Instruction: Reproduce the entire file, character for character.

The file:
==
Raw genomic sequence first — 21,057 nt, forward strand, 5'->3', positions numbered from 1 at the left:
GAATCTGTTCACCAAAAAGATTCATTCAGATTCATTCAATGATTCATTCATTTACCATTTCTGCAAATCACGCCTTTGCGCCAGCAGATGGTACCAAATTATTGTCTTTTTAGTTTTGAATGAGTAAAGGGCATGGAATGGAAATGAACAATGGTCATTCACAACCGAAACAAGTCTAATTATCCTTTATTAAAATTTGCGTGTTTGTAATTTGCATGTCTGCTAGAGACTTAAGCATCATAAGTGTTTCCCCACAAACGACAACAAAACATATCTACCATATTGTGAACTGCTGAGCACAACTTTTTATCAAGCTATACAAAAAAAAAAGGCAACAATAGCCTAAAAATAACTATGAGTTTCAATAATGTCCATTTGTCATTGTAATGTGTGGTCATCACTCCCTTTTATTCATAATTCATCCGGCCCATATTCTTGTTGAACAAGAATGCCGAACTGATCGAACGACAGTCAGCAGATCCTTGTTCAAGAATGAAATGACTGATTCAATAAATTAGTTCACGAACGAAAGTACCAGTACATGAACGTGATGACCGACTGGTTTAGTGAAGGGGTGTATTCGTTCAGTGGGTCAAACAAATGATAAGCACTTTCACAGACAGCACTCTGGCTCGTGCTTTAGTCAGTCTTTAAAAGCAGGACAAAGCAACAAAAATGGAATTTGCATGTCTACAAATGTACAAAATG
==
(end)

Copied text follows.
Raw genomic sequence first — 21,057 nt, forward strand, 5'->3', positions numbered from 1 at the left:
GAATCTGTTCACCAAAAAGATTCATTCAGATTCATTCAATGATTCATTCATTTACCATTTCTGCAAATCACGCCTTTGCGCCAGCAGATGGTACCAAATTATTGTCTTTTTAGTTTTGAATGAGTAAAGGGCATGGAATGGAAATGAACAATGGTCATTCACAACCGAAACAAGTCTAATTATCCTTTATTAAAATTTGCGTGTTTGTAATTTGCATGTCTGCTAGAGACTTAAGCATCATAAGTGTTTCCCCACAAACGACAACAAAACATATCTACCATATTGTGAACTGCTGAGCACAACTTTTTATCAAGCTATACAAAAAAAAAAGGCAACAATAGCCTAAAAATAACTATGAGTTTCAATAATGTCCATTTGTCATTGTAATGTGTGGTCATCACTCCCTTTTATTCATAATTCATCCGGCCCATATTCTTGTTGAACAAGAATGCCGAACTGATCGAACGACAGTCAGCAGATCCTTGTTCAAGAATGAAATGACTGATTCAATAAATTAGTTCACGAACGAAAGTACCAGTACATGAACGTGATGACCGACTGGTTTAGTGAAGGGGTGTATTCGTTCAGTGGGTCAAACAAATGATAAGCACTTTCACAGACAGCACTCTGGCTCGTGCTTTAGTCAGTCTTTAAAAGCAGGACAAAGCAACAAAAATGGAATTTGCATGTCTACAAATGTACAAAATG